Photographer's Note

I could have done a fair bit to "clean up" this photo, with retouching, adjusting color and lighting, but I opted to leave it much as it is, as I think it appears as though it was taken with an older camera, somewhat in keeping with the theme of the structure in general.

Colloquially known as "The Guggenheim, the Solomon R. Guggenheim museum is located at 1071 Fifth Avenue on the Upper West Side in New York City. Formerly the Museum of Non-Objective Painting, it adopted its current name after the death of its founder in 1952, whose vast collections comprised the majority of the initial displays. Solomon was introduced to modern art by artist Hilda von Rebay, in the mid-1920s, whereupon he switched from a focus on the old masters to the works of artists such as Wassily Kandinsky, Amedeo Modigliani and Pablo Picasso. He initially displayed his collection to the public, first at his apartment, and then at the Plaza Hotel.

The collection grew exponentially over the years, and in 1943, Rebay and Guggenheim wrote to Frank Lloyd Wright, asking him to design a structure for the extensive collection. He accepted, and this iconic structure, in the shape of a giant spiral, was produced, although it took 15 years to come to fruition, involving some 700 sketches and six sets of working drawings. The buildings remains the only museum ever designed by Frank Lloyd Wright.

The result is indeed a product of its time. The interior is somewhat inspired by nature, in particular, a nautilus shell with continuous spaces flowing from one to another. It reminds me somewhat of the interior of an anthill or termite colony! There is certainly an organic element, but the interior is also very "mid-century Modern," with the white opaque veneer and colored accents, giving it a very "space-age" look that's now rather dated but nonetheless iconic. It's wider at the bottom than at the top, and takes the form of a ramp from the bottom floor to the upper gallery in a continuous spiral along the outer edges of the building.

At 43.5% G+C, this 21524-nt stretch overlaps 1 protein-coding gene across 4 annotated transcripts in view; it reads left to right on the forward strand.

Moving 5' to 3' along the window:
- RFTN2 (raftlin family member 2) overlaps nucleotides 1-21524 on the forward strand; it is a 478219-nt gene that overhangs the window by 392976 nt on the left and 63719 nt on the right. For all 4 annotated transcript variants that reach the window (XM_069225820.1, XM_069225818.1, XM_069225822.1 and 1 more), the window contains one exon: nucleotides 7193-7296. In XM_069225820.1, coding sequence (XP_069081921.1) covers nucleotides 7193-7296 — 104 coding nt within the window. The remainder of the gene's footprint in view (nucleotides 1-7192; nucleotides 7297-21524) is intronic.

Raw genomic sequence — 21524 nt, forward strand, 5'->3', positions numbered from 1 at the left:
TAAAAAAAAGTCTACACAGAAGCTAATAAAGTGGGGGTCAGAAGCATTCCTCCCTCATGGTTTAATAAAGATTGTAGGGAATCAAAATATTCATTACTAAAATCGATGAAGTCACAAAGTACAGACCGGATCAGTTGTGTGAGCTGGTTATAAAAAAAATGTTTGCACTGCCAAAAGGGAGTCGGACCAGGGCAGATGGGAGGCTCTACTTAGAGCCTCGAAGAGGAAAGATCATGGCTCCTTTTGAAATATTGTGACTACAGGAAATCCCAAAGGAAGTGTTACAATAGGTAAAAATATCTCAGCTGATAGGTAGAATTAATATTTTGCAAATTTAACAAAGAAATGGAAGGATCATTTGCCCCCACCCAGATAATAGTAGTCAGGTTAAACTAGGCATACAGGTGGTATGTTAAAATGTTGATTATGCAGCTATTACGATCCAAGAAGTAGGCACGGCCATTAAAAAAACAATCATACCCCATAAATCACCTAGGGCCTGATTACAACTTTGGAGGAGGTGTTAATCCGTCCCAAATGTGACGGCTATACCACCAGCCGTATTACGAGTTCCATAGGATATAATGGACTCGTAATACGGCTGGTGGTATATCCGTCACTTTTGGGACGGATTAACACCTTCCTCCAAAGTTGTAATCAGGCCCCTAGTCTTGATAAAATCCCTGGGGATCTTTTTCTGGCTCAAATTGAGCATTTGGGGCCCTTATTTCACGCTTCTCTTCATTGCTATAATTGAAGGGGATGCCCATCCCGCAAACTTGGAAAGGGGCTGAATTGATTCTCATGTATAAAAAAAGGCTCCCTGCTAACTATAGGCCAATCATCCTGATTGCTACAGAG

Unfortunately, its founder didn't live to see its completion. Some concessions have to be made to display some pieces, as the non-vertical walls have presented many challenges. Sometimes paintings have to be displayed on easels because of the size limitations of the exhibition niches surrounding the central spiral, and there is also limited space for sculpture.

The structure underwent a substantial renovation in 1992, including the addition of an adjoining tower. Another round of repairs, focusing this time on the exterior, occurred from 2005-2008, when the exterior paint was removed and many cracks were filled. The goal was to preserve as much of the original as possible. It's one of the most popular museums in the city now, attracting well over a million visitors a year.

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Photo Information
  • Copyright: Terez Anon (terez93) Gold Star Critiquer/Gold Star Workshop Editor/Gold Note Writer [C: 77 W: 78 N: 740] (1555)
  • Genre: Places
  • Medium: Color
  • Date Taken: 2013-04-00
  • Categories: Architecture
  • Photo Version: Original Version
  • Date Submitted: 2018-12-03 12:14
Viewed: 235
Points: 0
  • None
Additional Photos by Terez Anon (terez93) Gold Star Critiquer/Gold Star Workshop Editor/Gold Note Writer [C: 77 W: 78 N: 740] (1555)
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